Outer panels 49 are laminated to inner panels 47, using adhesives that are sprayed, rolled or brushed onto the mating panel surfaces. Since the surface areas of panels 47 and 49 are relatively large, the adhesive attachments are sufficient for affixing panels 49 to panels 47. Mechanical attaching devices are avoided to prevent water leaks.
Panels 49 are installed so that vertical edges on adjacent panels abut together to form a vertical seam, similar to seam 50 formed between the abutting vertical edges of inner panels 47. FIG. 3 shows two outer panels 49 having vertical edges abutted together along the dashed lines to form a vertical seam 57. The abutting panel 49 edges are precoated with a thin film of elastomeric adhesive sealant, whereby the seam 57 is sealed against penetration of ground water into or through the panel assembly. Vertical seams 50 formed by the abutting edges of panels 47 are similarly sealed.
As shown in FIG. 3, vertical seams 57 are offset horizontally from seams 50, such that a labyrinth deters migration of ground water through the panel assembly. The adhesive joints between the mating major faces on panels 47 and 49 act as panel-joining mechanisms and also as face seals to augment the sealing action of the sealant materials.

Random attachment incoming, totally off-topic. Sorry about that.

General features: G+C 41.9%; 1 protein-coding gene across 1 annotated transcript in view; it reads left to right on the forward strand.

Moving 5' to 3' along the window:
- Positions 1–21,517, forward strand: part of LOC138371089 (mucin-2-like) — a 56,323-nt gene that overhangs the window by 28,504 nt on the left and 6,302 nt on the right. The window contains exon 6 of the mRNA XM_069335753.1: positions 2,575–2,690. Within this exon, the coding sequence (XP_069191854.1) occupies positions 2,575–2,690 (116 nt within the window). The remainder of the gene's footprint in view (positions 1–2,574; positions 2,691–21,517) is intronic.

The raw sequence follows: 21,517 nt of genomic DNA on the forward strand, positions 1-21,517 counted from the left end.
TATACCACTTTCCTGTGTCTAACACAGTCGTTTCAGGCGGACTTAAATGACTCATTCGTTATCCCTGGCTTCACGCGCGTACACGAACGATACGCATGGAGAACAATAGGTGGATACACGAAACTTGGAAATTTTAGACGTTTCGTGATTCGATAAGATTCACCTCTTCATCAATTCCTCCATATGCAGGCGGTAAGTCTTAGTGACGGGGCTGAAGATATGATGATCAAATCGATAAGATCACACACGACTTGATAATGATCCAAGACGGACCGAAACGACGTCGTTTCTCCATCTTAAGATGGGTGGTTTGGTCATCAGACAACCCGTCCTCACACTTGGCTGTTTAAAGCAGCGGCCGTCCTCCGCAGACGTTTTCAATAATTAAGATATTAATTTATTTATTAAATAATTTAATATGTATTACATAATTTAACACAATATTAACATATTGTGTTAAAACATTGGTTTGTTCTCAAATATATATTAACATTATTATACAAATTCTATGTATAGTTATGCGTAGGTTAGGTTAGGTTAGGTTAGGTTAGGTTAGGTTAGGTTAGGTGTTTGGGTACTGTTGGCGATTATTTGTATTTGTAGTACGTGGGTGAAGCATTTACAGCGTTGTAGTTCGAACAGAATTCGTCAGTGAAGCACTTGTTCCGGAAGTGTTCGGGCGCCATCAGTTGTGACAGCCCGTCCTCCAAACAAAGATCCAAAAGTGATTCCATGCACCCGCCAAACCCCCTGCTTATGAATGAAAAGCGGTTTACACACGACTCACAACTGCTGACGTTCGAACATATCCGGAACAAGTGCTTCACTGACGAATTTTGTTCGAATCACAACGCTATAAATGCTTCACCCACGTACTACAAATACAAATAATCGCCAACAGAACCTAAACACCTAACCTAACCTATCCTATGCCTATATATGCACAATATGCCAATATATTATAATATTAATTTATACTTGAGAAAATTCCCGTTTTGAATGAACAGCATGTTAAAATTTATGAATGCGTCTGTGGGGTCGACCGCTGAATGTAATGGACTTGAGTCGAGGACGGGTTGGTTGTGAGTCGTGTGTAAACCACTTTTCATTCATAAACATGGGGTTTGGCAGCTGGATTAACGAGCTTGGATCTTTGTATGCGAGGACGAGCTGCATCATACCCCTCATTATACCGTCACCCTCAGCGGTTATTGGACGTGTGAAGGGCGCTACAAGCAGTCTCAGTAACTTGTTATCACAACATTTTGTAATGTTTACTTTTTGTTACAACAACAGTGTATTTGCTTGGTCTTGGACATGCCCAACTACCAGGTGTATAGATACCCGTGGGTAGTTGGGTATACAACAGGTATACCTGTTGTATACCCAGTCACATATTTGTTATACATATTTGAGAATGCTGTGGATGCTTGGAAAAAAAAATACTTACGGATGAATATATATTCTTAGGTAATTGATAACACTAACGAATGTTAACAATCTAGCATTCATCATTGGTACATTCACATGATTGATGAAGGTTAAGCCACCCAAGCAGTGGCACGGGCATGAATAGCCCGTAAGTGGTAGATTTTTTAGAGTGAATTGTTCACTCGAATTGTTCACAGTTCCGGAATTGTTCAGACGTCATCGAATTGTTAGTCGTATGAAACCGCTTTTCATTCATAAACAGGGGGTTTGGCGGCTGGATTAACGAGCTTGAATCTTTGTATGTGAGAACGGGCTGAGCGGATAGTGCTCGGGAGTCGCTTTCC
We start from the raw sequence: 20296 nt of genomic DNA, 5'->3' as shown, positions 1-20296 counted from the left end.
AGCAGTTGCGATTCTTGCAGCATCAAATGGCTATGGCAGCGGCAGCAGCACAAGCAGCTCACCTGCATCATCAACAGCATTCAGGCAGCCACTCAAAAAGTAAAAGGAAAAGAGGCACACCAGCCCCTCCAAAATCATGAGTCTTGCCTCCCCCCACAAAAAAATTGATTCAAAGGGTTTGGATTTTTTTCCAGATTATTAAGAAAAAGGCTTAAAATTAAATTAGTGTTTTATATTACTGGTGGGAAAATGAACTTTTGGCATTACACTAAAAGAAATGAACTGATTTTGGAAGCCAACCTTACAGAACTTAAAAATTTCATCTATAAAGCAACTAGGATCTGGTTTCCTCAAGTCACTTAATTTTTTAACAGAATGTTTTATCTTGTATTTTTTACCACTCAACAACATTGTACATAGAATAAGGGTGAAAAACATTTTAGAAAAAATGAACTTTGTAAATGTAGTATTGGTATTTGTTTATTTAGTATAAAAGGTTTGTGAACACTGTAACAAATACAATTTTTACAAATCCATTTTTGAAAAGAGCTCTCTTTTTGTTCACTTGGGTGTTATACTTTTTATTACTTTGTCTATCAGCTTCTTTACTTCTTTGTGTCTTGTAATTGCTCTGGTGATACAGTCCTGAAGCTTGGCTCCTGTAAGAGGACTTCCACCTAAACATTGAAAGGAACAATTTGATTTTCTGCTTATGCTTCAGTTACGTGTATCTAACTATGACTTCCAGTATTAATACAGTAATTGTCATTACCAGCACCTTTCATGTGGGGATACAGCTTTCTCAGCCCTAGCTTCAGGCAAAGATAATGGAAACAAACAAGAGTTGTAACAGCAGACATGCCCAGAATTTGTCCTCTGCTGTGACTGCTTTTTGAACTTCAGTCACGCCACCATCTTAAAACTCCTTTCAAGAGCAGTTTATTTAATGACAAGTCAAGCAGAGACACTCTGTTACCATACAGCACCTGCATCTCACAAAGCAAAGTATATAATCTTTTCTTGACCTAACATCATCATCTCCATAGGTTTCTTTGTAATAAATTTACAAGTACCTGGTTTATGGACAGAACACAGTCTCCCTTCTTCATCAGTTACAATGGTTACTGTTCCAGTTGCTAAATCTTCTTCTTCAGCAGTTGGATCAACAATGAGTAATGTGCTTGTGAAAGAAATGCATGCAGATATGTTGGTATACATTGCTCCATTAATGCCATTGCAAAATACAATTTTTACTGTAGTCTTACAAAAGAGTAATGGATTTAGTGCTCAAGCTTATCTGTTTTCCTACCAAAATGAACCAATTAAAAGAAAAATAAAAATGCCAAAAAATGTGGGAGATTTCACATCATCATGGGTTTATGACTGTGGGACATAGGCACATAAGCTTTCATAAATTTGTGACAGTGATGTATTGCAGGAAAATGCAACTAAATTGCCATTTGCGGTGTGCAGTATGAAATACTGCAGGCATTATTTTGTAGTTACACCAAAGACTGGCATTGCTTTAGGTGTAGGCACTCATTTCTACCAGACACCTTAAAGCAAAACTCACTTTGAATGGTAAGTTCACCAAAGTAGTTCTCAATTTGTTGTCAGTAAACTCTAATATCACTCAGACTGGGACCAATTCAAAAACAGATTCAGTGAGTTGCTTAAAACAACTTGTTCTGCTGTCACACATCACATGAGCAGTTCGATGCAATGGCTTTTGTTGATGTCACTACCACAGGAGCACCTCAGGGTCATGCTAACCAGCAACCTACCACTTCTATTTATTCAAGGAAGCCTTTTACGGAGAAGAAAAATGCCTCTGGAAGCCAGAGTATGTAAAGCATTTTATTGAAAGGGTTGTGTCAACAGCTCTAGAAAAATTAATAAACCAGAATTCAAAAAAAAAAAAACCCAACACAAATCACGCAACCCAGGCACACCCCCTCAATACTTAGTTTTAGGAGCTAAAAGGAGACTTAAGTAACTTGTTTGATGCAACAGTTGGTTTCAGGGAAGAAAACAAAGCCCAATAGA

Each inner panel 47 is thinner than each outer panel 49. The relatively light panels 47 can be adhesively supported on studs 15, even though the total stud surface areas may be relatively small in comparison to the panel surface area. The thickness of panels 47 may be about 11/2", whereas the corresponding thickness of panels 49 may be about 2". The combination of the two panels provides a relatively high thermal insulation value, e.g. an R value of about 25.
The upper ends of studs 15 are joined to an upper elongated channel-shaped, galvanized metal track or cap 59 that extends along and around the perimeter of the basement. Cap 59 is attached to the vertical studs by self-tapping screws 60. Sill 31, together with upper cap 59 and vertical studs 15, forms an upright skeleton frame supported on the concrete footing 11.
FIG. 7 illustrates a typical corner steel frame construction.
The edges of both the inner and outer horizontal and vertical panel seams are staggered to provide a labyrinth water path at the panel edges. An elastomeric sealant is applied to all abutting panel edges to provide a labyrinth seal.